Persian carpets are a smart investment

PUBLISHED : Friday, 14 May, 2010, 12:00am
UPDATED : Friday, 14 May, 2010, 12:00am

A home decoration piece that is tasteful, useful and has investment value is not easy to find.

Antique vases can be used to put flowers in but might be knocked over by children, whereas art pieces only provide visual pleasure.

Yet Persian carpets fit all the categories of luxury, usefulness and they are child-proof. Hong Kong is one of the most popular cities in Asia for such carpets, according to Avais Ahmad, owner of Al-Shahzadi, a local Persian carpet store.

'There is a growing interest in Persian carpets from Hongkongers, as more go overseas to study and travel, and understand what luxury is and desire to have the best,' Ahmad says. He say Persian carpets can be treated as an investment as prices will always go up.

Carpets from Iran are becoming rare as the younger generation do not want to get into the business, pushing the prices of these rugs up. Al-Shahzadi offers clients a trade-in carpet service as well.

After buying a carpet from the store, clients can bring it back and receive the same amount they paid for it, trade it in for another carpet or the store can help clients sell their carpet at market price. Ahmad says he has also noticed a trend of mainlanders coming to Hong Kong to purchase Persian carpets.

The sizes and prices of the carpets vary and so does their usage.

'Some people buy a small Persian carpet to use as a placemat for their telephones and those would cost about HK$1,500 per piece,' Ahmad says.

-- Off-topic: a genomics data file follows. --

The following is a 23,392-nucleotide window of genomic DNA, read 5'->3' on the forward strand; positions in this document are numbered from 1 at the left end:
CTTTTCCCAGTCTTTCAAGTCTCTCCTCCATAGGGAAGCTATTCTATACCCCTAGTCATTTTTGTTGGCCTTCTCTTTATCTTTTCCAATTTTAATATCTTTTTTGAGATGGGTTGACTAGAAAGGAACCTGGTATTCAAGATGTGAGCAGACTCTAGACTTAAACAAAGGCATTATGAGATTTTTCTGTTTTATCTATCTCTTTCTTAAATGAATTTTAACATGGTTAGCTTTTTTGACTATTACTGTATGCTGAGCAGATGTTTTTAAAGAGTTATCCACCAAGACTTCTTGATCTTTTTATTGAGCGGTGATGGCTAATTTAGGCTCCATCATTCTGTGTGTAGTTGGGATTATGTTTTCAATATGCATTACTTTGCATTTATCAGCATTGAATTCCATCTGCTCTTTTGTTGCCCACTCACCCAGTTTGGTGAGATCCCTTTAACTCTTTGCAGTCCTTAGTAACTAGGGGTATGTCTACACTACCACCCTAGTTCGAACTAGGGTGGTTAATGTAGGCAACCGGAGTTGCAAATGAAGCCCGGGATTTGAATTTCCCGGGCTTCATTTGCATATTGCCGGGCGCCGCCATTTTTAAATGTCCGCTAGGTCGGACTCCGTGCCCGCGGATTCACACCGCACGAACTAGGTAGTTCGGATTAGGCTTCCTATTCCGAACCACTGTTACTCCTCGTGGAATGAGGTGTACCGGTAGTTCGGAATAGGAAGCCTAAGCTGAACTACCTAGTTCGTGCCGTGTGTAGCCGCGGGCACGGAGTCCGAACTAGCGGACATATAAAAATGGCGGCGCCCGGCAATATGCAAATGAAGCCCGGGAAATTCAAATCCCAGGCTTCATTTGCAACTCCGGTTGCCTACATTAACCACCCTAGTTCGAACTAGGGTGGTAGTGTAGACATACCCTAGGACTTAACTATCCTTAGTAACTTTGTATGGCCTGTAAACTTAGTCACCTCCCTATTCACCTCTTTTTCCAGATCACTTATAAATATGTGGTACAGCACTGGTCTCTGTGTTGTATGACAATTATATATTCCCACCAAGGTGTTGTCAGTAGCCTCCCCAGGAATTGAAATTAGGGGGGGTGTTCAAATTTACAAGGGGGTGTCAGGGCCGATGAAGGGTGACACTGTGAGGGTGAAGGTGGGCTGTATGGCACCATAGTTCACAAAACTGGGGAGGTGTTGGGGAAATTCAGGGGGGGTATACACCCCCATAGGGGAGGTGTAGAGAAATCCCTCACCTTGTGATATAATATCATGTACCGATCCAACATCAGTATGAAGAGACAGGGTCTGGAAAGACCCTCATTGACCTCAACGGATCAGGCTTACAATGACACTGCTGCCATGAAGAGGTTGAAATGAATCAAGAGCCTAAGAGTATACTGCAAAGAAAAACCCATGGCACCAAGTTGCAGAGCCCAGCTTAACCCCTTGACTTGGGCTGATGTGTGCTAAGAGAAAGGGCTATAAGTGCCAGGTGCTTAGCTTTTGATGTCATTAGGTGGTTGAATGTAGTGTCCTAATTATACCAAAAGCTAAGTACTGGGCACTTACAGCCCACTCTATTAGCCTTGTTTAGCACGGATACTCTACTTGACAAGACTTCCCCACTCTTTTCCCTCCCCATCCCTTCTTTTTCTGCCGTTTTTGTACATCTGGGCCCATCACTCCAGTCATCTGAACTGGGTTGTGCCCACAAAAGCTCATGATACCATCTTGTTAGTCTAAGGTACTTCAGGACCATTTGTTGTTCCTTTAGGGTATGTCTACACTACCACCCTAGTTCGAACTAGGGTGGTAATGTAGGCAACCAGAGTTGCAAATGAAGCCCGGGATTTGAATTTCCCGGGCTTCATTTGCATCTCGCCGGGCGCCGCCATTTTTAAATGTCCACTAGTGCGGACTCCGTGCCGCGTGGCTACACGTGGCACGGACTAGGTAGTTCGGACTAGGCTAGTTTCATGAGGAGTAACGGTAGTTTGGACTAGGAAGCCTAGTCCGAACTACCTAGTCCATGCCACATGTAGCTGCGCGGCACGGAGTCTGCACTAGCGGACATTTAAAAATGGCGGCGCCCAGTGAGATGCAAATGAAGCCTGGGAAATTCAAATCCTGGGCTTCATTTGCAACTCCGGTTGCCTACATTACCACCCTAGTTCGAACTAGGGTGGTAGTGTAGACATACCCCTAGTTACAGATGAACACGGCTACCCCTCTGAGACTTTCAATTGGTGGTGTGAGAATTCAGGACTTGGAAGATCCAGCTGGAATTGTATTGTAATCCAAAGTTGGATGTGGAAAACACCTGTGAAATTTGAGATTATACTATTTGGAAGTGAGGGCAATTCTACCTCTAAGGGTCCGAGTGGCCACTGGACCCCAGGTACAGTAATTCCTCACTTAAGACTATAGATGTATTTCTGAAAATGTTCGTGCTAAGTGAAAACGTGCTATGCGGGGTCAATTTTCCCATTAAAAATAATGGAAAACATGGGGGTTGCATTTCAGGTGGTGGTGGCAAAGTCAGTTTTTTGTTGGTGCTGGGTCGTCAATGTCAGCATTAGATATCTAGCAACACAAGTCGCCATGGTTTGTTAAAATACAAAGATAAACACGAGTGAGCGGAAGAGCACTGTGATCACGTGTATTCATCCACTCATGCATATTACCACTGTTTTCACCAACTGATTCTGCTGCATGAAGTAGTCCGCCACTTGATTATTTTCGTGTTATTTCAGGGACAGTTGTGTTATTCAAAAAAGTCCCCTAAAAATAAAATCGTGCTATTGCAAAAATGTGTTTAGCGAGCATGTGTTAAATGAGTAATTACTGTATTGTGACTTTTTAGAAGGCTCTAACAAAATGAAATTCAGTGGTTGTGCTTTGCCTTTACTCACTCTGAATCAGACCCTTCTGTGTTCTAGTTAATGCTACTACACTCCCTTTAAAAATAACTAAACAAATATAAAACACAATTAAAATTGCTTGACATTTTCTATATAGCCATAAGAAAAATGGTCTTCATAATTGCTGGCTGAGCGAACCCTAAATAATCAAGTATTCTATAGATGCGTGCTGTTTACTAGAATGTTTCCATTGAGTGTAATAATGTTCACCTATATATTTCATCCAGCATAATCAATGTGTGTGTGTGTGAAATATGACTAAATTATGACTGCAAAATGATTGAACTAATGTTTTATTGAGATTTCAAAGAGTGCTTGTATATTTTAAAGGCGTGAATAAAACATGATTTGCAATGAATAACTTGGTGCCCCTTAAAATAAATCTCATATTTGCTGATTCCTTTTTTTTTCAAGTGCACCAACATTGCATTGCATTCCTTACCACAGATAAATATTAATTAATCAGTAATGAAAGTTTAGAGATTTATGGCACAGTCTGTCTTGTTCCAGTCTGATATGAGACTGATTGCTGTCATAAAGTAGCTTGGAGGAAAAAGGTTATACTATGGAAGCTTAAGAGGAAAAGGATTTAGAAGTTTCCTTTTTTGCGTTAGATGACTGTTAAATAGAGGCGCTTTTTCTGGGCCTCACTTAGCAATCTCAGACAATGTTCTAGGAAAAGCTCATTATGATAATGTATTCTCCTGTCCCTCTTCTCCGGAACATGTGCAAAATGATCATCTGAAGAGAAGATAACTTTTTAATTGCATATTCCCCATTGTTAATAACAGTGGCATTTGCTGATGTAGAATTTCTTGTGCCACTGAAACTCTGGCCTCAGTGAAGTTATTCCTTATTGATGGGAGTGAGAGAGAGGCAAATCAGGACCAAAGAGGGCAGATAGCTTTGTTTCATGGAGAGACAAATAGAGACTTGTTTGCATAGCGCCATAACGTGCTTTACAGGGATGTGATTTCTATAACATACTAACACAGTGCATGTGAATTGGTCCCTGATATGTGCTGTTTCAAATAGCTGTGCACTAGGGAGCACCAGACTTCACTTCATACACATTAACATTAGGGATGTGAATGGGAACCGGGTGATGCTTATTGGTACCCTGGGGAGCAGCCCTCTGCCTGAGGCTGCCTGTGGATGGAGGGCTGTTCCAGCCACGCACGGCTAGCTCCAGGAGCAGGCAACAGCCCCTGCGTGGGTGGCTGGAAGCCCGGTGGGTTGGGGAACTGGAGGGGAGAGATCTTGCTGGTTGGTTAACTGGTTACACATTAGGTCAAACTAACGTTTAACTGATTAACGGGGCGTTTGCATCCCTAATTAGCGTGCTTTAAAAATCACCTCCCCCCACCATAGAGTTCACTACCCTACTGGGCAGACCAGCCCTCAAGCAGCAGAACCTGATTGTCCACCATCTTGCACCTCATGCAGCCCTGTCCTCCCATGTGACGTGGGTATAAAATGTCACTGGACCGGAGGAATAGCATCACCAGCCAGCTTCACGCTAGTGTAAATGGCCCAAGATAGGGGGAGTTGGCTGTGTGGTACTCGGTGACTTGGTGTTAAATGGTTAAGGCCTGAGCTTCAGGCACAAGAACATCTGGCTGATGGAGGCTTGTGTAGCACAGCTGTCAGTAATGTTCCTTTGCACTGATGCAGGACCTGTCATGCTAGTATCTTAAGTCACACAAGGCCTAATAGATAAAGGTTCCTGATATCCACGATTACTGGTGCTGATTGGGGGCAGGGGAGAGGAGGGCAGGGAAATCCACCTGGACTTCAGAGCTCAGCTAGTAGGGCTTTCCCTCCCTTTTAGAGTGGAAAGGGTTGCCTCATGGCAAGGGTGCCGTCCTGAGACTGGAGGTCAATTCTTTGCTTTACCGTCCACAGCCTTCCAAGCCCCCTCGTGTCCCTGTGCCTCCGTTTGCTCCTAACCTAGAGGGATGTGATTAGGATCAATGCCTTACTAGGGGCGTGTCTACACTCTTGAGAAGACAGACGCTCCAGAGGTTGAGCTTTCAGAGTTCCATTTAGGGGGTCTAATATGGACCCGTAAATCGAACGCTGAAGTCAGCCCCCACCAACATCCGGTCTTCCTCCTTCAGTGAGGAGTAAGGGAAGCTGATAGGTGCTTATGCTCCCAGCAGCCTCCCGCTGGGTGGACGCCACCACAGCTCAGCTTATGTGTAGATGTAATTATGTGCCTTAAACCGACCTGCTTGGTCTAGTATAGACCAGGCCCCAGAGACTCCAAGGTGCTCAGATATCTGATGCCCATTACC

Other uses include hanging a carpet like a piece of art on a wall or turning it into a pillow to sit on. The majority of such carpets costs from HK$8,000 up to millions of dollars, depending on the size, origin, materials used and the artist.

'Persian carpets are originally from Iran, but now other countries like Pakistan, India and Turkey are introducing their own version of Persian carpets, but the ones originating from Iran still cost the most,' Ahmad explains.

Persian carpets are traditionally made of silk, but not all are made purely from silk.

Many rugs today are made from a combination of silk and wool which costs less than pure silk ones.

Each carpet has a unique design and Ahmad refers to these designers as the 'Picassos in the Persian carpet industry'.

Similar to art works, the more famous the designer, the more expensive the carpet and if the designer passes away the carpet will become a rare collector's item.

There are a number of Persian carpet stores in Hong Kong and Ahmad warns interested buyers to beware of the ones they choose.